Starting to grow in my straw bales was fun. But having very limited knowledge about gardening and plant health, I looked for information about feeding my plants. I also needed to find out if it was really necessary…and if so why? All I knew is that if I was going to give this gardening thing a try it needed it to be easy. A little reading told me this: you do need to feed your plants… and it is not a scary as you might think.
The three nutrients needed for a healthy crop and thriving plants are:
• Nitrogen (N) - this will promote healthy leaf growth;
• Phosphorus (P) - for root development; and
• Potassium (K) - for fruiting.
Plants also need bacteria and fungi in the soil (or straw in this case) to release food to their root systems. This is the good news, because BaleGrow has loads of both.
Part of the breaking down process in straw bale gardening, is that this is a naturally occurring part of BaleGrow’s treatment system. The bacteria and fungi release food to the root systems. But plants do sometimes need additional nutritional support to be healthy and productive. And the easiest way to do this is by choosing a good fertiliser.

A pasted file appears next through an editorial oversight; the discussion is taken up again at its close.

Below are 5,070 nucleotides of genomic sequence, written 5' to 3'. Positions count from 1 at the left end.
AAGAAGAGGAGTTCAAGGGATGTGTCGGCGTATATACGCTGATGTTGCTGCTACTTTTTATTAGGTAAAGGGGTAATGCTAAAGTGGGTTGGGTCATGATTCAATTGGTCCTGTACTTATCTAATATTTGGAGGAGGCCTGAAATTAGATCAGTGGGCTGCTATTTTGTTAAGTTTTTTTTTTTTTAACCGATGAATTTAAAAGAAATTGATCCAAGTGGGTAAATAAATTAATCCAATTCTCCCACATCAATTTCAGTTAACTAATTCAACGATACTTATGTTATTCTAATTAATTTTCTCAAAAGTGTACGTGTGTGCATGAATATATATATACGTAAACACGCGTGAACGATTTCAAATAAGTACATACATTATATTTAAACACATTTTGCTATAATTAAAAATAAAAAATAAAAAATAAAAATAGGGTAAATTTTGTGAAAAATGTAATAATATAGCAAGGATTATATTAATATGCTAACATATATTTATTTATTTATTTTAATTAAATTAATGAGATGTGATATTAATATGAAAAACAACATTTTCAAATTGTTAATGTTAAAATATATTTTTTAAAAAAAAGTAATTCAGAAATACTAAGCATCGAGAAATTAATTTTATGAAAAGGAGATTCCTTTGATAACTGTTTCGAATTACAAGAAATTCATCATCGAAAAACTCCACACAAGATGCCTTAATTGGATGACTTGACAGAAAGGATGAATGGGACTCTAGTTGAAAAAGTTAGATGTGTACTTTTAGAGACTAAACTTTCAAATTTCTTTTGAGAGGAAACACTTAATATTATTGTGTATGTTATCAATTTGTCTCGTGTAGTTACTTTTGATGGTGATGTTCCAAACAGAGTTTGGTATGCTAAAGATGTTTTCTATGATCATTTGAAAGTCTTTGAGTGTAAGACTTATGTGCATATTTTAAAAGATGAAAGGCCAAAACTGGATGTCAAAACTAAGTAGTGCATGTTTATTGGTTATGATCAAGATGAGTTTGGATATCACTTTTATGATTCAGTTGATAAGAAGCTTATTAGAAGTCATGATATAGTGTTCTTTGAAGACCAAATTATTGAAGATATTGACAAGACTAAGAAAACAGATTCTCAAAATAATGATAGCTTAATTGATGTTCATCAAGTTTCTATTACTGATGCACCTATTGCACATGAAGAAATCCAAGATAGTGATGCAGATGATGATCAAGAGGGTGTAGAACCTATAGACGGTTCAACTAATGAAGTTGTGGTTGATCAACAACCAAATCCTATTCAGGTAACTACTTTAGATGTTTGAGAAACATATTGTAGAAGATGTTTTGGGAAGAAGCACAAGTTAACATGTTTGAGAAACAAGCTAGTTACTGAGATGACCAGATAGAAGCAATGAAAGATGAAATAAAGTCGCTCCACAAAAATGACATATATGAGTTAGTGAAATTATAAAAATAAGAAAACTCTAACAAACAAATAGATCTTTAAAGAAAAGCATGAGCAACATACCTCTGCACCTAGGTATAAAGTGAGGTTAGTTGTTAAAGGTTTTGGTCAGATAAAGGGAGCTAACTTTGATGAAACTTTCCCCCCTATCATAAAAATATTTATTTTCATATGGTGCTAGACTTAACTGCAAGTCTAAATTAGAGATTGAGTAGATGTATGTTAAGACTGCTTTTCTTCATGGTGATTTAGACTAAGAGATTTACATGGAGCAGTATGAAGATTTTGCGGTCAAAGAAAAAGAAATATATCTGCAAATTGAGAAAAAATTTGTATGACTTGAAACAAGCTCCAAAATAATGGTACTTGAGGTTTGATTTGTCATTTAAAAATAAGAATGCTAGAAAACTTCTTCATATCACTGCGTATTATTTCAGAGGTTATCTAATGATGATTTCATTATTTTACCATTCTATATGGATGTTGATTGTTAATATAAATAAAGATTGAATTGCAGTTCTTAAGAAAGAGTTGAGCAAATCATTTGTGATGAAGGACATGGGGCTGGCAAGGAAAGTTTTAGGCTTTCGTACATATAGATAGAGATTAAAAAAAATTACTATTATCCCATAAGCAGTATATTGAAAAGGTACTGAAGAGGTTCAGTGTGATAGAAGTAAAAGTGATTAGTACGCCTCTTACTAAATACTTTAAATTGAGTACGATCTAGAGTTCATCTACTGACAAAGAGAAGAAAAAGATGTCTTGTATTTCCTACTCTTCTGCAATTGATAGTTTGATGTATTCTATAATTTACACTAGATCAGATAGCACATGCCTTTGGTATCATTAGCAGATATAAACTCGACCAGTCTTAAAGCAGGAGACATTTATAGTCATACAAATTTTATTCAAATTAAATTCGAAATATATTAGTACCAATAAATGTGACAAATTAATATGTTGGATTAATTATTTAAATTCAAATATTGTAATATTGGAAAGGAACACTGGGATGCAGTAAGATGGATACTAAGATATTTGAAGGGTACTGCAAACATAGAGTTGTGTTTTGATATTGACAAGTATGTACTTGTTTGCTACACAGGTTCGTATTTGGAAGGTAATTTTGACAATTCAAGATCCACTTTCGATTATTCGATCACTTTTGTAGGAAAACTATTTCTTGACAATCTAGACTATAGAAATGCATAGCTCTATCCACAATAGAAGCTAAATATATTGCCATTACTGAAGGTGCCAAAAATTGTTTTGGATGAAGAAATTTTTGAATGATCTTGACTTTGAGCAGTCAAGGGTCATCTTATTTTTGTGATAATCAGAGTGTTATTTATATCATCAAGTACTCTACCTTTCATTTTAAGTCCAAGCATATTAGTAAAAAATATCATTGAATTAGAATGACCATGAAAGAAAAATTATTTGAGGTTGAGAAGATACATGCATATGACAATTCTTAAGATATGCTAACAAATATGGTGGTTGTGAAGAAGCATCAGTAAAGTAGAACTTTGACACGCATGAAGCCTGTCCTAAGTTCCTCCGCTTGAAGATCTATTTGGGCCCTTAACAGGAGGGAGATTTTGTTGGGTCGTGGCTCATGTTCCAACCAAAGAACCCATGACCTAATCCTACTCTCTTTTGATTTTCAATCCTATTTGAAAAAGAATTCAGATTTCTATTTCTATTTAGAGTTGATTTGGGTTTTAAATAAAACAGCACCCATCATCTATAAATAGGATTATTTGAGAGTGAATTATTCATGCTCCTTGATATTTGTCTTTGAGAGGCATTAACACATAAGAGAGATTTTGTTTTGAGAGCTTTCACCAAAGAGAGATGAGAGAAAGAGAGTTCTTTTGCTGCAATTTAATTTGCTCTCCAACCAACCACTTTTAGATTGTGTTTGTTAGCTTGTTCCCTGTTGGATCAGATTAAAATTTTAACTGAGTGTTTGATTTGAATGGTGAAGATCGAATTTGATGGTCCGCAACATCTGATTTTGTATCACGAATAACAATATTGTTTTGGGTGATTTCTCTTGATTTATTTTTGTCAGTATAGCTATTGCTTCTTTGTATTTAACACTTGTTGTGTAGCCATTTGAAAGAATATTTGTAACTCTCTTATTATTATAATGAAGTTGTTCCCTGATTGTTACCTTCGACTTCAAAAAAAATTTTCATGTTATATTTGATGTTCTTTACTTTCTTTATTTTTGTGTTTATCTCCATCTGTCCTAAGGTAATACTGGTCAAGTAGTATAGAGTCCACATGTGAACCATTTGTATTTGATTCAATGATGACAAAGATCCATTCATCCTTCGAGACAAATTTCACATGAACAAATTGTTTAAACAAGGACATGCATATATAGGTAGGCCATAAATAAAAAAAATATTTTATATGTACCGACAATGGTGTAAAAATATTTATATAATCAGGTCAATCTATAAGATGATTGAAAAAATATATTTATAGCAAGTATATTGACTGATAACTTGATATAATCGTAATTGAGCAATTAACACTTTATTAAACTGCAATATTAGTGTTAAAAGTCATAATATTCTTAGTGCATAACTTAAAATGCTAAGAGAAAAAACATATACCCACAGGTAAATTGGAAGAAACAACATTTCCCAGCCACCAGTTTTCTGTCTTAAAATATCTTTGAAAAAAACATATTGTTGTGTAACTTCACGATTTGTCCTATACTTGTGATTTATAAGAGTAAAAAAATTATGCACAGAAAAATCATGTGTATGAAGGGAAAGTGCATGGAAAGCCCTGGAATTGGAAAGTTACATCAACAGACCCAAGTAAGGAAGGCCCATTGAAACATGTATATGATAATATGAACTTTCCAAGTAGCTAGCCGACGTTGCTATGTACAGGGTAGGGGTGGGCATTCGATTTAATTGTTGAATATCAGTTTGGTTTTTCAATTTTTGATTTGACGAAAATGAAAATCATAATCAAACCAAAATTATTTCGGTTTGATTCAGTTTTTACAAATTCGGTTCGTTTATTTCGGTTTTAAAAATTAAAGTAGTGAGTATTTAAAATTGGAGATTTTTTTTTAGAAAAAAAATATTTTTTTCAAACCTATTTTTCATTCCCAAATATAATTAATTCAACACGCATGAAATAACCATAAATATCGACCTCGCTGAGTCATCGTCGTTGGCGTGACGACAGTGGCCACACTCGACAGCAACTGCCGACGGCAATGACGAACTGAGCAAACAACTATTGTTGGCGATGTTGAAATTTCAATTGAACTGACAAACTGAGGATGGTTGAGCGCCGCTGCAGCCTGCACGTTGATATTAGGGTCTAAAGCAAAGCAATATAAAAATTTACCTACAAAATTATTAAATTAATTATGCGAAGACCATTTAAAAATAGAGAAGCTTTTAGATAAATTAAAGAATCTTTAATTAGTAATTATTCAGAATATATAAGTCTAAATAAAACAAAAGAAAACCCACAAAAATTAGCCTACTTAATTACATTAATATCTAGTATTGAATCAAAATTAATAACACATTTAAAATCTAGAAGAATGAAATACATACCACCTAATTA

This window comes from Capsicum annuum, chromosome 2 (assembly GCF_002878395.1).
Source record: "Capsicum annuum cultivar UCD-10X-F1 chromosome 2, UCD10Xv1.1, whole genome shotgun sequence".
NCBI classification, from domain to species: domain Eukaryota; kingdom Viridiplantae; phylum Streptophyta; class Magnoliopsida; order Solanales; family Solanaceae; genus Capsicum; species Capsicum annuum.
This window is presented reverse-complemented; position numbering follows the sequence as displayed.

If you’re not sure what it is that your plants and veggies need, go back to what we already know: nitrogen (N) phosphorus (P) potassium (K). There are many fertilisers on the market today that will deliver a good quantity of each. Your local garden centre staff can point you in the right direction. If you know what nutrient(s) your plants might be lacking, here are some simple suggestions to boost the levels in your garden:
• Nitrogen and Phosphorus: Your salads and other leafy crops won’t flourish unless they have enough nitrogen. Composted animal manure is cheap and easy to source. A bag can be picked up for around $5-$10 at your local garden centre. Animal manures also contains a level of phosphorus. So this is a two-for-one option.
• Potassium: Adding potassium to vegetables that produce a large crop will only make production better. Crops such as tomatoes, beans, squash, strawberries and other fruiting crops need additional potassium regularly to get the best yield out of the season. The easiest way to do this is to take some wood ash from your fire (or a friends if you don’t have one) and place about a cup per meter around your garden bed.
Or make it easy on yourself and order some plant food with your BaleGrow delivery! We recommend using a foliar fertiliser such as Powerfeed or Harvest. Both are good all-round fertilisers that I have had great results with.
Tracey is the creator of the BaleGrow treatment system for Straw Bale Gardening